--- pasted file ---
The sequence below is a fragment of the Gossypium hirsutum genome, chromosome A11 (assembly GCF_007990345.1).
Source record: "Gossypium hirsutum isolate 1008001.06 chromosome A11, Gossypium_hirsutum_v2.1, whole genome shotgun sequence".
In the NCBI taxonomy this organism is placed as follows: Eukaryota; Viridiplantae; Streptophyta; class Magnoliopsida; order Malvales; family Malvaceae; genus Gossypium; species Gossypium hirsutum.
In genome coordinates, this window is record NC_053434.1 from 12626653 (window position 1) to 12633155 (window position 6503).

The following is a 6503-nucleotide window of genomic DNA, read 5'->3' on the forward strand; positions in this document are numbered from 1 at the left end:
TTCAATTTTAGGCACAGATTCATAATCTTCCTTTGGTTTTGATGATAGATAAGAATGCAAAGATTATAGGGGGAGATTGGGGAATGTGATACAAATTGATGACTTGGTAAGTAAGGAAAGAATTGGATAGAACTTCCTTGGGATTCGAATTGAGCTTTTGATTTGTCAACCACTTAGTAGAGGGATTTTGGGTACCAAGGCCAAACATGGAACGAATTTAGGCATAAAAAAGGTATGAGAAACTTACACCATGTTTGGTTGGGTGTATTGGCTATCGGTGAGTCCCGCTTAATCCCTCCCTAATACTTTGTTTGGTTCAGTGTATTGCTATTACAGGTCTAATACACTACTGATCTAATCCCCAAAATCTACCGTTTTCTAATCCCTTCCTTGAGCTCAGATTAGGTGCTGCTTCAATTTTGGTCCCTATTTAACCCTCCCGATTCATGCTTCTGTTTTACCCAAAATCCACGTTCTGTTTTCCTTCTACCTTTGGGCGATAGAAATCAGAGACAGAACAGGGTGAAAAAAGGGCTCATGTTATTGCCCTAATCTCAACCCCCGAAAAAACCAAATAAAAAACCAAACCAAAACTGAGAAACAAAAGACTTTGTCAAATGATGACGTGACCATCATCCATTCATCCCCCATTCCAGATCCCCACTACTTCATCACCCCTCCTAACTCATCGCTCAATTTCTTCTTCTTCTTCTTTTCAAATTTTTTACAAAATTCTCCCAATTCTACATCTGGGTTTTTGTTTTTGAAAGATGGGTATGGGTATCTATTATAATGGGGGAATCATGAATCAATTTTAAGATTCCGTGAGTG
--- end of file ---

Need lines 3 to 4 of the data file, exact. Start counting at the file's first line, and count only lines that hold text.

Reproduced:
In the NCBI taxonomy this organism is placed as follows: Eukaryota; Viridiplantae; Streptophyta; class Magnoliopsida; order Malvales; family Malvaceae; genus Gossypium; species Gossypium hirsutum.
In genome coordinates, this window is record NC_053434.1 from 12626653 (window position 1) to 12633155 (window position 6503).